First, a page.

So I'm not doing that. The other thing I am not doing is hiring an unlicensed, self-trained midwife. I am lucky enough to live in a country, and in a province of that country, where midwifery is not only strictly regulated but is covered by the provincial health care plan, including home births. It's downright mainstream! Practically.

There are a lot of reasons why I chose to go this route. Mostly it was because the very idea of a medicalized birth in a hospital scares the bejesus out of me. From what I've learned through reading and talking to women who have done it, it seems to be just a slippery slope of one intervention after another. You go into it expecting to have a natural birth, but the OB decides that labor isn't progressing fast enough so they put you on Pitocin. This makes the contractions so powerful that you can't stand it anymore, so you get an epidural. And so on and so forth until, about 30% of the time, you end up with a C-section. (Those statistics are for the United States, but Canada is similar.)

And besides all that, a hospital is a stressful environment. Nobody likes being in a hospital. It's full of activity and bright lights, you've got people bustling in and out of the room all the time, your actual OB may or may not even be there for the birth, and the nurses might be awesome and supportive or they might be rushed and impatient. Not to mention the high risk of infection that comes with any hospital stay, and having to follow hospital protocols, and getting conflicting advice from the assorted maternity staff. None of that sounds the least bit attractive to me.

Now, I know that it doesn't have to be that way, and quite often isn't. I know that an awful lot of women have had very positive experiences giving birth in a hospital. It's just not what I want to do.

On the other hand, giving birth at home is a very attractive option for me. And the statistics support me on this. Infant and maternal mortality and morbidity rates are both slightly lower for home births than for hospital births. Interventions of any kind are of course drastically reduced, and unnecessary C-sections just plain don't happen.

Being in a calm environment is also important to me. There is some evidence that being in a stressful place like a hospital can actually slow down labor. (I could try to explain the physiological reasons for this, but I wouldn't do a very good job of it, so I won't. Basically it's all down to the autonomic, specifically the sympathetic, nervous system - the "fight or flight" response.) At home, I'm in my own comfort zone, I can wander around and contort myself into whatever weird positions I need to in order to make myself feel better, I can get in the bathtub to relax, I can even have something to eat if I want. Everything can proceed as nature intended it to.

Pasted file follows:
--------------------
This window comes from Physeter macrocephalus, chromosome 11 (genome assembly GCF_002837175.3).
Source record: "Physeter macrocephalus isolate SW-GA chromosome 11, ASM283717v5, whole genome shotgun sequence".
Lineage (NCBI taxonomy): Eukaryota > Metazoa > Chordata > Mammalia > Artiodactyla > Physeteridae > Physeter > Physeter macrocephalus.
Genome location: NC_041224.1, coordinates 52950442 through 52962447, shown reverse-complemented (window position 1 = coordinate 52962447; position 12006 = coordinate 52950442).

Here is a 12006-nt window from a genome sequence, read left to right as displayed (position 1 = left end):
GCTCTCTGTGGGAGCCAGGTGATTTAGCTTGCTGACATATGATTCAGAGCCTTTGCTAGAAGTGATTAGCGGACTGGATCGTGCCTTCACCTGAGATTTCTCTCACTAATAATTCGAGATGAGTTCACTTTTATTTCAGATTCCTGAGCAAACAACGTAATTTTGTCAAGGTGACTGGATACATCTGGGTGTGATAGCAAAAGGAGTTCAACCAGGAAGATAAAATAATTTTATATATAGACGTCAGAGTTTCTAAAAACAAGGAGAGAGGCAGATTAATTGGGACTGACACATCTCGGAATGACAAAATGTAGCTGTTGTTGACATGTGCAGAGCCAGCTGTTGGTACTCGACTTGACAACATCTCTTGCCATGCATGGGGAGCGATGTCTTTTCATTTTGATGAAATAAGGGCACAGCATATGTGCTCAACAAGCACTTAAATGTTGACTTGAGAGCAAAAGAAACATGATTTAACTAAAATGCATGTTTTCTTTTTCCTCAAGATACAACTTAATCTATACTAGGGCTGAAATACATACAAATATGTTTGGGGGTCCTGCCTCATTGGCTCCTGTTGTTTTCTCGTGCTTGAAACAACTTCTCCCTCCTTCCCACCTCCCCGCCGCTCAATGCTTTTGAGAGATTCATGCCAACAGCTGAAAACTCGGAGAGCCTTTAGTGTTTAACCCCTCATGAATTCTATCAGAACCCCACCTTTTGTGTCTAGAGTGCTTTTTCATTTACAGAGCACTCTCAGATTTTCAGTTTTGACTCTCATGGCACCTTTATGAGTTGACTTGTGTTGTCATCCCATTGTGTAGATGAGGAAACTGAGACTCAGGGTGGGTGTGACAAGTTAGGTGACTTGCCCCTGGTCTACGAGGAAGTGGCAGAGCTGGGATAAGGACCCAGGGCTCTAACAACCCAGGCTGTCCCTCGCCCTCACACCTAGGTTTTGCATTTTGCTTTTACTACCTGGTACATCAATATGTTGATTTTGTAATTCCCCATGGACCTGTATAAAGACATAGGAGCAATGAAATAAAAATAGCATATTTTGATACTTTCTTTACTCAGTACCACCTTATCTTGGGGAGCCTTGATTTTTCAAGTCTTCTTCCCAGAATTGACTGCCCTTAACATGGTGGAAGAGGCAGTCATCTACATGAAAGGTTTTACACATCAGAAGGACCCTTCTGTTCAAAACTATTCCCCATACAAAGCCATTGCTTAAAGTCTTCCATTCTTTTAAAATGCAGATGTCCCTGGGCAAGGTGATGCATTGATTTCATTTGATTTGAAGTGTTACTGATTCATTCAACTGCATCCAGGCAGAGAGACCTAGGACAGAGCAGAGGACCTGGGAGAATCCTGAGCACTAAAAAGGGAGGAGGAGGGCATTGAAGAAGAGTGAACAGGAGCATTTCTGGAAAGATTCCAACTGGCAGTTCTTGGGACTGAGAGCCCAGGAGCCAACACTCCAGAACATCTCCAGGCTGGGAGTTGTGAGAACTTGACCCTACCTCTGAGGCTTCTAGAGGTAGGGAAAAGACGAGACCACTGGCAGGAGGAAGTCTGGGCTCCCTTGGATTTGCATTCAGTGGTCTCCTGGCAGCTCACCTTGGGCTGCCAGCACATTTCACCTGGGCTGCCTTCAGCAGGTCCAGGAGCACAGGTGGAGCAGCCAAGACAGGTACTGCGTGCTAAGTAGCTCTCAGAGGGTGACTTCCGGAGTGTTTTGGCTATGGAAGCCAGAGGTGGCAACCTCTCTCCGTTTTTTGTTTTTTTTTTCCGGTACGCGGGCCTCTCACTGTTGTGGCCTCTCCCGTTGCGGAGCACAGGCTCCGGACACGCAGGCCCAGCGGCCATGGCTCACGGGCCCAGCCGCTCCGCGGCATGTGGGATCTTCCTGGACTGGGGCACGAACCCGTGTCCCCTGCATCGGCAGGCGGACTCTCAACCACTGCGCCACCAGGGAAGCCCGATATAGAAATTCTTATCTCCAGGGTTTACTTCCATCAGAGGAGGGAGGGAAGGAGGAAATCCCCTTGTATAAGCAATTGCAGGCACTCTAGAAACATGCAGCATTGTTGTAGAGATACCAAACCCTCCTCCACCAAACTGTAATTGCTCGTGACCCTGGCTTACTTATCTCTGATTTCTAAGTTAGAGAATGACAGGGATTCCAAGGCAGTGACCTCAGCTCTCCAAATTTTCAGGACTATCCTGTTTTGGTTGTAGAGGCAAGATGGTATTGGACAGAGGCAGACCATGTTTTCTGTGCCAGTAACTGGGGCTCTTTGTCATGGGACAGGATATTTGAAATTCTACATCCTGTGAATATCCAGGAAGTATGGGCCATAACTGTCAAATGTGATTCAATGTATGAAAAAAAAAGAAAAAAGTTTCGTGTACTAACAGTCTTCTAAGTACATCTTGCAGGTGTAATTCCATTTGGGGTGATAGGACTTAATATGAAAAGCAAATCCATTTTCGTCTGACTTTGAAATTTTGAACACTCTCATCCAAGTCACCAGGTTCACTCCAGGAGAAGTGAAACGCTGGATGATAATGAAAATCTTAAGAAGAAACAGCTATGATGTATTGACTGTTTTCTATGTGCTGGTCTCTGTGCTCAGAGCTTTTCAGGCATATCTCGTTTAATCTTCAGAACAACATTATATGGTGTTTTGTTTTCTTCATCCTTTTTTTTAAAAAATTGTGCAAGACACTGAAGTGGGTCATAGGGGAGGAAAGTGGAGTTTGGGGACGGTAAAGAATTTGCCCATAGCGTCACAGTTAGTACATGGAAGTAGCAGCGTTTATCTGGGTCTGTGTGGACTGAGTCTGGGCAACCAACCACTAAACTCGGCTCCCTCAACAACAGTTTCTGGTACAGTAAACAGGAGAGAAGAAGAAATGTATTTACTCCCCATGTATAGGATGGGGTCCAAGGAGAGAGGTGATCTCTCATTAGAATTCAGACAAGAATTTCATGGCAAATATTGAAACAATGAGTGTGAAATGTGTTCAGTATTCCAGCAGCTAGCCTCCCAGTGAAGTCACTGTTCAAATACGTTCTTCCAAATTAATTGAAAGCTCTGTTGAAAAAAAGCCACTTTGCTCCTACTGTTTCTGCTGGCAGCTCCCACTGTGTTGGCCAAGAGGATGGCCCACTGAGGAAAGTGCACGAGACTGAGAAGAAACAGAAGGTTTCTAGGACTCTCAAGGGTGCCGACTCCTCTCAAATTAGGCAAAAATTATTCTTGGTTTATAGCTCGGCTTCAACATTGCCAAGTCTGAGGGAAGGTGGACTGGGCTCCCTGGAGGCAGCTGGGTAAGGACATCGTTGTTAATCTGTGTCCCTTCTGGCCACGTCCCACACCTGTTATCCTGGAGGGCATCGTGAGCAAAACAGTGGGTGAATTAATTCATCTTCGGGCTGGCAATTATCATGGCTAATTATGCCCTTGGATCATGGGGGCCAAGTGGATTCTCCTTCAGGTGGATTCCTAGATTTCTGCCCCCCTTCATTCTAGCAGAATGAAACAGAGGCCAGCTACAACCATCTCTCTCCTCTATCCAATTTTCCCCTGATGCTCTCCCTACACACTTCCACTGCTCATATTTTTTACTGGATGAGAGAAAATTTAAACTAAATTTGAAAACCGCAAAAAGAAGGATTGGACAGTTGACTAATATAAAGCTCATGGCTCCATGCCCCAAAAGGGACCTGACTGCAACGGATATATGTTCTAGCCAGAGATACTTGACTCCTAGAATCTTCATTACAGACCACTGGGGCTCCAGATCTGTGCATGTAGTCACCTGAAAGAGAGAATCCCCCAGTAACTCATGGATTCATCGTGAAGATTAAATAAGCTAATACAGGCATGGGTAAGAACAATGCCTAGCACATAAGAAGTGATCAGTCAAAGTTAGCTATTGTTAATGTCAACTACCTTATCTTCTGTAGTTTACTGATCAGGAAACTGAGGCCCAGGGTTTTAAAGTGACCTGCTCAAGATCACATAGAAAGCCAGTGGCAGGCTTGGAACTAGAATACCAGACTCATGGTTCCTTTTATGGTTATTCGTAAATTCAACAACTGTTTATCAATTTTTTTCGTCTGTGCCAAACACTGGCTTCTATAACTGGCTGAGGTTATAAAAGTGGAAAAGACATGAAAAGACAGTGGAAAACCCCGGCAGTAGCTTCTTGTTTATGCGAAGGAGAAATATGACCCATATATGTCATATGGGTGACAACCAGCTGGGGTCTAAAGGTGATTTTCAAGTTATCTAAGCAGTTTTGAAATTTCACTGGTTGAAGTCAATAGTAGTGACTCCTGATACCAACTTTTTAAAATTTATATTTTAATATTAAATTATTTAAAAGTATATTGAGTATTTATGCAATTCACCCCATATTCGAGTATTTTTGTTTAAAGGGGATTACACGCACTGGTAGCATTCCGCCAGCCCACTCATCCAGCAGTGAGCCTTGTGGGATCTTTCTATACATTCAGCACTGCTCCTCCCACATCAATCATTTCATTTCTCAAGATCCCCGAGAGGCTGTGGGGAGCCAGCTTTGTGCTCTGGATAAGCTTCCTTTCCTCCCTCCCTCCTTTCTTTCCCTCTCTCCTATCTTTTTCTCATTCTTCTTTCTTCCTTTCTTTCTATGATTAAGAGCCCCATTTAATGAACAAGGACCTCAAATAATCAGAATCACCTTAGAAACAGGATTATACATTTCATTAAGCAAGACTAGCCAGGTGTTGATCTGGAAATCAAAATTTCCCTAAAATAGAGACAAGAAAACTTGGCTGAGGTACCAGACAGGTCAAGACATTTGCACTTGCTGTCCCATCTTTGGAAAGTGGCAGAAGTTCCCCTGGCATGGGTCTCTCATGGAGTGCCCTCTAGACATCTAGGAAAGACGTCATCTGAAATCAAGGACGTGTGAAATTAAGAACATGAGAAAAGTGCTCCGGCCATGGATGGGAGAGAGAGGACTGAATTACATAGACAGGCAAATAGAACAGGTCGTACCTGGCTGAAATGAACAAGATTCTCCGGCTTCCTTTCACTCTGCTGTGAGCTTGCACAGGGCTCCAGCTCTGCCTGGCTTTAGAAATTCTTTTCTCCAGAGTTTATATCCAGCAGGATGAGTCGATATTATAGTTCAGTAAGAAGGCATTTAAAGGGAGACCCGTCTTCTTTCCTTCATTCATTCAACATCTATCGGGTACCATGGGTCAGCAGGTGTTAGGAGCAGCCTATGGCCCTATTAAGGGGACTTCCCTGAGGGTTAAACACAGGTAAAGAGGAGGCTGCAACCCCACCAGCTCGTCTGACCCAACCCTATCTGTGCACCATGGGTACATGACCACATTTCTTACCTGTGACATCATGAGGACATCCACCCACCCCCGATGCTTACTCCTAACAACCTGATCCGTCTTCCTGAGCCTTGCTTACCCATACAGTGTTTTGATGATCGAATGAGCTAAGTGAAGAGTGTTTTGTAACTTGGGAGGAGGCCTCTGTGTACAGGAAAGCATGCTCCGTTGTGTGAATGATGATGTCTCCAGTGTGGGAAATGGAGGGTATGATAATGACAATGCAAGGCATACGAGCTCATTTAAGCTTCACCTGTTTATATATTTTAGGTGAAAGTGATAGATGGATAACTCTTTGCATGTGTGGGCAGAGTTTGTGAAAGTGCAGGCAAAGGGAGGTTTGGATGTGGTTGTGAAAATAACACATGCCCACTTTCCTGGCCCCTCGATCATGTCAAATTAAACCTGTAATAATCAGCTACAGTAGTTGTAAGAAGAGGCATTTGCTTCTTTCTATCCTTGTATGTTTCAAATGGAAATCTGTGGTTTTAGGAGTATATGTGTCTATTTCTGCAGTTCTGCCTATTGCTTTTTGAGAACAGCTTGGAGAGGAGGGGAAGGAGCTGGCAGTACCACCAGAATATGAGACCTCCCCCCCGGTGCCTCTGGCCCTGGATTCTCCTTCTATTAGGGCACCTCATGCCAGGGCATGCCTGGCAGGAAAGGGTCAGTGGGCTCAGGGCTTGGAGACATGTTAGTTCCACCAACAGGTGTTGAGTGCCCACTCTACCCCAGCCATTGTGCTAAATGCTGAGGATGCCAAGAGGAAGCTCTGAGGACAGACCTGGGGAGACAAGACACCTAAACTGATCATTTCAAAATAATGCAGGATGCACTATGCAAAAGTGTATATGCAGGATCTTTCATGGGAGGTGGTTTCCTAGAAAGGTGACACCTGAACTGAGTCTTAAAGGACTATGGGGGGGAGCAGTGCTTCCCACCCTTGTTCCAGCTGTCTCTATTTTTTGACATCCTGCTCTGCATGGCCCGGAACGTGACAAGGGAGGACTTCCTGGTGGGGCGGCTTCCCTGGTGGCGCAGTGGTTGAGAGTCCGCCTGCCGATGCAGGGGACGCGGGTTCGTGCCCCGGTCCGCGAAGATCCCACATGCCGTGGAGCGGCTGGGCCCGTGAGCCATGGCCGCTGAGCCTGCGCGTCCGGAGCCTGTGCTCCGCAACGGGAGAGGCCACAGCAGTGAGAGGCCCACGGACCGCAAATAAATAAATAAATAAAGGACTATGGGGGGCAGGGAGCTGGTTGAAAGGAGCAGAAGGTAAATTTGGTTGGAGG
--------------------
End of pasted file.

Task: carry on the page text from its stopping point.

As for safety, I'm not even a little bit worried. We live very close to a major teaching hospital, so should anything go seriously wrong, we can be there in less than thirty minutes, and the midwife will of course have called ahead so they'll be ready for us. And for most situations, she's perfectly capable of taking care of it herself. For example, when Mr. Canuck was born, he had aspirated some amniotic fluid and needed resuscitation to get him breathing. That is something the midwife can do with no trouble at all. Should anything at all happen that is outside her abilities, she can recognize that and call in the big guns.

All this, of course, is assuming that nothing goes wrong during the pregnancy itself. If should develop, say, gestational diabetes or (god forbid) pre-eclampsia, home birth ceases to be an option. It's just not safe, and a good midwife will recognize these conditions and hand me over to an obstetrician.

Of course, there are all kinds of other people out there who can explain this far more convincingly and eloquently than I ever could. Here are a few of the books I've read that got me to this decision:

Your Best Birth by Ricki Lake and Abby Epstein
The Doula Guide to Birth by Ananda Lowe and Rachel Zimmerman
Ina May's Guide to Childbirth by Ina May Gaskin

Basically, like all parents, we want what we feel is best for our baby and ourselves. Mr. Canuck and I believe that, given our own personal preferences and beliefs, a home birth is our best option. If something goes off the rails and we end up in the hospital anyway, and even if I end up having a cesarean section, we will know that we did everything we could before that. The main thing is that we come out of this with a healthy baby, and we're convinced that this is the best route for us to take to get there.